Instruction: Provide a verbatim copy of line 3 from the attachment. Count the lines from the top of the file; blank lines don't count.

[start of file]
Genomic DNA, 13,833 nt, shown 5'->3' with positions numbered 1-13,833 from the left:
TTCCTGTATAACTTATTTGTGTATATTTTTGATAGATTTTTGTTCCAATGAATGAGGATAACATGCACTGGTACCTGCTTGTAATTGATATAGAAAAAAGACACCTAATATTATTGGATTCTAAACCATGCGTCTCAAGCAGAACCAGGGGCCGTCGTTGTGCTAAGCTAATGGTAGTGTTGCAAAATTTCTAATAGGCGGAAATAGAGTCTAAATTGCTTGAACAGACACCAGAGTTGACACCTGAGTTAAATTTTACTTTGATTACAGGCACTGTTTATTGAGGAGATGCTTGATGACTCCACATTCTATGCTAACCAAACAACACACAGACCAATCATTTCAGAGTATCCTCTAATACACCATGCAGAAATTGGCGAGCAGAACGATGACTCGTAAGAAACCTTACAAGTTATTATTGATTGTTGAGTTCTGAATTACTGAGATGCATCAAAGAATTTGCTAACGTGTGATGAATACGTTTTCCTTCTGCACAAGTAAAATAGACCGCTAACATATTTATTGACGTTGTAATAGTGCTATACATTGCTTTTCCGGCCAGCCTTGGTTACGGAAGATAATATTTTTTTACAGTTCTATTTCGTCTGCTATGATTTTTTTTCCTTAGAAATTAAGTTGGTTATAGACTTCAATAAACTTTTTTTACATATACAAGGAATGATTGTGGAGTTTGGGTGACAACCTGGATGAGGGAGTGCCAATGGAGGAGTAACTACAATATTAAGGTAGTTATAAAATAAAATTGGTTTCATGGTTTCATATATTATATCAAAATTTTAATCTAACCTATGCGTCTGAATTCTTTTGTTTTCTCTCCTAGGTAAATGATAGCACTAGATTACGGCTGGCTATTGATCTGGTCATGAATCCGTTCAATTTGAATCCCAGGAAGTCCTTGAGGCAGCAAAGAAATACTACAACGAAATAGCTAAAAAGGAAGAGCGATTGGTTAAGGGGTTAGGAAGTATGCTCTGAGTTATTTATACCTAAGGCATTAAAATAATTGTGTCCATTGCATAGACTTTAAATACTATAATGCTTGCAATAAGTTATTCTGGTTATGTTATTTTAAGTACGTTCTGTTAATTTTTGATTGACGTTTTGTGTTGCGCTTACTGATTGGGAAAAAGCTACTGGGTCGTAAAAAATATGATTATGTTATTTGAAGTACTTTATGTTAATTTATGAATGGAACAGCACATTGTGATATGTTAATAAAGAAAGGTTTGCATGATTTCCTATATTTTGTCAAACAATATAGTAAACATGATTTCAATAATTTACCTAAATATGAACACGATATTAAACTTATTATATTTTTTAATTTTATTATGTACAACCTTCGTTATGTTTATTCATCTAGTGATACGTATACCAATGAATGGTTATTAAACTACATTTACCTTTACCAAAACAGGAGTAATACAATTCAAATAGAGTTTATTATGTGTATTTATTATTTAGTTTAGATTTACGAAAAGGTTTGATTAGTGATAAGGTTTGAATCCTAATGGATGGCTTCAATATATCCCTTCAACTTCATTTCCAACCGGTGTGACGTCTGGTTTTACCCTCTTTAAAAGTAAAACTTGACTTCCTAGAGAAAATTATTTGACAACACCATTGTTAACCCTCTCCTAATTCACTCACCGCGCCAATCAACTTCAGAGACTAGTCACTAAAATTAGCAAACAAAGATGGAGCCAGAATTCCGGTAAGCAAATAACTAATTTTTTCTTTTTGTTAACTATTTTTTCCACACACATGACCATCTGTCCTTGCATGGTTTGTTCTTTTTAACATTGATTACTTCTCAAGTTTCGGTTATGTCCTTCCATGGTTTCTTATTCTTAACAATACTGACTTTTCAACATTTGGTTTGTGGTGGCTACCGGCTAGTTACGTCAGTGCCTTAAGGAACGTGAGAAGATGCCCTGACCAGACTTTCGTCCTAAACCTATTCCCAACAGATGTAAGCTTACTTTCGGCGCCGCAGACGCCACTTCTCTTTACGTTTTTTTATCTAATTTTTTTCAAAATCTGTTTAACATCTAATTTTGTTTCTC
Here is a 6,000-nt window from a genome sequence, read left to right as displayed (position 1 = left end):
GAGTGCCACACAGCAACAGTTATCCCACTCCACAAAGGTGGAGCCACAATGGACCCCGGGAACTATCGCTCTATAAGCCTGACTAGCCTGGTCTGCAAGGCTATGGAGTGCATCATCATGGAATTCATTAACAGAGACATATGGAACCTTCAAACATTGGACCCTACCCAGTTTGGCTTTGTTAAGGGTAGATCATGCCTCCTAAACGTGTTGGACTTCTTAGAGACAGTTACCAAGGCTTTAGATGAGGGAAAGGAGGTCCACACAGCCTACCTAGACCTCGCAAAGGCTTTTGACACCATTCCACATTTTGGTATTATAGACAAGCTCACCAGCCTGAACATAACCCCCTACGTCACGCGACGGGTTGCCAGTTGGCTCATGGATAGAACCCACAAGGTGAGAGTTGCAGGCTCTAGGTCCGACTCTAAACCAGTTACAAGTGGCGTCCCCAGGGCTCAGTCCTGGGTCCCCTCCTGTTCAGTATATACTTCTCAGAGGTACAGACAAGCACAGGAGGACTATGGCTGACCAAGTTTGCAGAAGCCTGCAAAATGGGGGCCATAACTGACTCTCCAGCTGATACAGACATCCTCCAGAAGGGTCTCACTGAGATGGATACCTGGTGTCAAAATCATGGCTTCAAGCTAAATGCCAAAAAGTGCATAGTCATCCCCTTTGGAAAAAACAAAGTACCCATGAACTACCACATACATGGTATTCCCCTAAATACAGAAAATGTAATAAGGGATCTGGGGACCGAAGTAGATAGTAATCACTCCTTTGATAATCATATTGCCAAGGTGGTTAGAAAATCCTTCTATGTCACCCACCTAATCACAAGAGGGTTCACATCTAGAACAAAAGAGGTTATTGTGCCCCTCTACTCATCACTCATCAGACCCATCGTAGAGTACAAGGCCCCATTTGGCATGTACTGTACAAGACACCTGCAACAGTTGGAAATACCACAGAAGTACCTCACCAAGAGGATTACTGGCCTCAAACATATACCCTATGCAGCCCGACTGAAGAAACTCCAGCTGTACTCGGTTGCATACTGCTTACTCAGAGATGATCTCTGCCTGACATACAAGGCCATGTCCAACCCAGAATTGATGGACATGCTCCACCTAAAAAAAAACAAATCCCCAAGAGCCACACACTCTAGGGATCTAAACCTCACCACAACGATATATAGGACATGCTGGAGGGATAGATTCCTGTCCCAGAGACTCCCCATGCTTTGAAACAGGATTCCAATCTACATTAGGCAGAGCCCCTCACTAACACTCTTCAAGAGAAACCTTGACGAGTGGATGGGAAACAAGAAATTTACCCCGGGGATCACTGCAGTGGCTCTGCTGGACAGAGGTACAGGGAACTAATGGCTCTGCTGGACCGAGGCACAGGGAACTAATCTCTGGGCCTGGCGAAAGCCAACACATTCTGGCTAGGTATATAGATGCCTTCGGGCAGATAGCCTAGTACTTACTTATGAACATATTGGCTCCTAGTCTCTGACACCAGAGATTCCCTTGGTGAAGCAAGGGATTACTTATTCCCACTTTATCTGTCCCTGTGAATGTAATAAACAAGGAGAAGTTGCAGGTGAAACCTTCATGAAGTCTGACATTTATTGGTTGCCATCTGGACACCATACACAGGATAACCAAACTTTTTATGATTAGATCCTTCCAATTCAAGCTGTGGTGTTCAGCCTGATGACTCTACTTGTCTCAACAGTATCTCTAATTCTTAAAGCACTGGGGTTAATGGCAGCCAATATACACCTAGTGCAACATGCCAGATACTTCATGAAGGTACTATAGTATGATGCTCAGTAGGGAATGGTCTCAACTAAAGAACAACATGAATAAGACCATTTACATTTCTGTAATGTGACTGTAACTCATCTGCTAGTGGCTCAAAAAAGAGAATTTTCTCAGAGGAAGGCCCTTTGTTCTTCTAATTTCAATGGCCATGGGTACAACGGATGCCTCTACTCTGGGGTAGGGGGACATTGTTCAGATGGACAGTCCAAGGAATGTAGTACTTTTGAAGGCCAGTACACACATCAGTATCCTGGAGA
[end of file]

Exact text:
Here is a 6,000-nt window from a genome sequence, read left to right as displayed (position 1 = left end):